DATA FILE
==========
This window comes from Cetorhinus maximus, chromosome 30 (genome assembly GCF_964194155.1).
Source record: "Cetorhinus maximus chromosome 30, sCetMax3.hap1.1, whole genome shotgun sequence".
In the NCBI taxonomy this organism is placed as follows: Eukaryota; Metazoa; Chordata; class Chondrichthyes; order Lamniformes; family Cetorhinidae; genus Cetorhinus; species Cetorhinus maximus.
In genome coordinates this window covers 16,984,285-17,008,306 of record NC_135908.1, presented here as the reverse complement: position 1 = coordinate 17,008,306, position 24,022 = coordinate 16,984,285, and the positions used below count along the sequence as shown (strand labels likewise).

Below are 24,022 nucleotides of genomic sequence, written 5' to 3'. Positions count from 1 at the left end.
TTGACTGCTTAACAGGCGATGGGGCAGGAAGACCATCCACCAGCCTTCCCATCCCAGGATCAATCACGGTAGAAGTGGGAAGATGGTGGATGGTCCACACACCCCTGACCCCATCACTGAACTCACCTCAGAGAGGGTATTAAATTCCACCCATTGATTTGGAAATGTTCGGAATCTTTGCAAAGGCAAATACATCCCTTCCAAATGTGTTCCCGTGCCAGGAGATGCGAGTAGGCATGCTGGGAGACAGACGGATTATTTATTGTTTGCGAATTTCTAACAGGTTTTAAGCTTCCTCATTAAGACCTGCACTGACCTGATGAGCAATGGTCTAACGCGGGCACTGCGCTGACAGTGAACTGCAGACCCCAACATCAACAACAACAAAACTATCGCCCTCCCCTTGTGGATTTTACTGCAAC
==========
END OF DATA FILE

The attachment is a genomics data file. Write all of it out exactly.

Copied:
This window comes from Cetorhinus maximus, chromosome 30 (genome assembly GCF_964194155.1).
Source record: "Cetorhinus maximus chromosome 30, sCetMax3.hap1.1, whole genome shotgun sequence".
In the NCBI taxonomy this organism is placed as follows: Eukaryota; Metazoa; Chordata; class Chondrichthyes; order Lamniformes; family Cetorhinidae; genus Cetorhinus; species Cetorhinus maximus.
In genome coordinates this window covers 16,984,285-17,008,306 of record NC_135908.1, presented here as the reverse complement: position 1 = coordinate 17,008,306, position 24,022 = coordinate 16,984,285, and the positions used below count along the sequence as shown (strand labels likewise).

Below are 24,022 nucleotides of genomic sequence, written 5' to 3'. Positions count from 1 at the left end.
TTGACTGCTTAACAGGCGATGGGGCAGGAAGACCATCCACCAGCCTTCCCATCCCAGGATCAATCACGGTAGAAGTGGGAAGATGGTGGATGGTCCACACACCCCTGACCCCATCACTGAACTCACCTCAGAGAGGGTATTAAATTCCACCCATTGATTTGGAAATGTTCGGAATCTTTGCAAAGGCAAATACATCCCTTCCAAATGTGTTCCCGTGCCAGGAGATGCGAGTAGGCATGCTGGGAGACAGACGGATTATTTATTGTTTGCGAATTTCTAACAGGTTTTAAGCTTCCTCATTAAGACCTGCACTGACCTGATGAGCAATGGTCTAACGCGGGCACTGCGCTGACAGTGAACTGCAGACCCCAACATCAACAACAACAAAACTATCGCCCTCCCCTTGTGGATTTTACTGCAAC